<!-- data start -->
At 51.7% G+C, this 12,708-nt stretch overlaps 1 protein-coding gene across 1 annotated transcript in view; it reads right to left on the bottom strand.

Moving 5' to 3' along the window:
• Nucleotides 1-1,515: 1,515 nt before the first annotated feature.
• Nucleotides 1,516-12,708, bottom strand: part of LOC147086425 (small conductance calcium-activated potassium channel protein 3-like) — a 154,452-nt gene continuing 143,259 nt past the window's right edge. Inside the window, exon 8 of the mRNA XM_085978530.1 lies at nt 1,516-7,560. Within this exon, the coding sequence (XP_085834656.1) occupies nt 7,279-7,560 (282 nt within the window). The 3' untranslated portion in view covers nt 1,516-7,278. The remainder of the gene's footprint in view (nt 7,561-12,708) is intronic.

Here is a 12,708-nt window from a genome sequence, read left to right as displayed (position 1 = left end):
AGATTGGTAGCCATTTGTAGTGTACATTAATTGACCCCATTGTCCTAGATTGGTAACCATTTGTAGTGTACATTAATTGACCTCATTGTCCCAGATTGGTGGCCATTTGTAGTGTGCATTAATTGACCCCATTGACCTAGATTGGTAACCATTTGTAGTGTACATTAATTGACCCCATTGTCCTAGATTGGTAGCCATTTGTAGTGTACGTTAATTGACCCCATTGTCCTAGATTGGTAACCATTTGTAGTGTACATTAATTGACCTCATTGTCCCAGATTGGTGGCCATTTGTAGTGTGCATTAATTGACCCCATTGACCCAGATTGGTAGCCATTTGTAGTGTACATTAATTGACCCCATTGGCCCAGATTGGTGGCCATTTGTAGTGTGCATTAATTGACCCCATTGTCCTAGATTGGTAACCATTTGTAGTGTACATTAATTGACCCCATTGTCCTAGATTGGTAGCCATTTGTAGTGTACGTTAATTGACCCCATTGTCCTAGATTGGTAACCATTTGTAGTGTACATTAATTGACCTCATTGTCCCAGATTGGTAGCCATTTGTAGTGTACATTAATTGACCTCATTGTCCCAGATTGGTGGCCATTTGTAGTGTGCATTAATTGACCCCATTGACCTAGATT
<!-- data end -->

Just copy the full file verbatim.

At 51.7% G+C, this 12,708-nt stretch overlaps 1 protein-coding gene across 1 annotated transcript in view; it reads right to left on the bottom strand.

Moving 5' to 3' along the window:
• Nucleotides 1-1,515: 1,515 nt before the first annotated feature.
• Nucleotides 1,516-12,708, bottom strand: part of LOC147086425 (small conductance calcium-activated potassium channel protein 3-like) — a 154,452-nt gene continuing 143,259 nt past the window's right edge. Inside the window, exon 8 of the mRNA XM_085978530.1 lies at nt 1,516-7,560. Within this exon, the coding sequence (XP_085834656.1) occupies nt 7,279-7,560 (282 nt within the window). The 3' untranslated portion in view covers nt 1,516-7,278. The remainder of the gene's footprint in view (nt 7,561-12,708) is intronic.

Here is a 12,708-nt window from a genome sequence, read left to right as displayed (position 1 = left end):
AGATTGGTAGCCATTTGTAGTGTACATTAATTGACCCCATTGTCCTAGATTGGTAACCATTTGTAGTGTACATTAATTGACCTCATTGTCCCAGATTGGTGGCCATTTGTAGTGTGCATTAATTGACCCCATTGACCTAGATTGGTAACCATTTGTAGTGTACATTAATTGACCCCATTGTCCTAGATTGGTAGCCATTTGTAGTGTACGTTAATTGACCCCATTGTCCTAGATTGGTAACCATTTGTAGTGTACATTAATTGACCTCATTGTCCCAGATTGGTGGCCATTTGTAGTGTGCATTAATTGACCCCATTGACCCAGATTGGTAGCCATTTGTAGTGTACATTAATTGACCCCATTGGCCCAGATTGGTGGCCATTTGTAGTGTGCATTAATTGACCCCATTGTCCTAGATTGGTAACCATTTGTAGTGTACATTAATTGACCCCATTGTCCTAGATTGGTAGCCATTTGTAGTGTACGTTAATTGACCCCATTGTCCTAGATTGGTAACCATTTGTAGTGTACATTAATTGACCTCATTGTCCCAGATTGGTAGCCATTTGTAGTGTACATTAATTGACCTCATTGTCCCAGATTGGTGGCCATTTGTAGTGTGCATTAATTGACCCCATTGACCTAGATT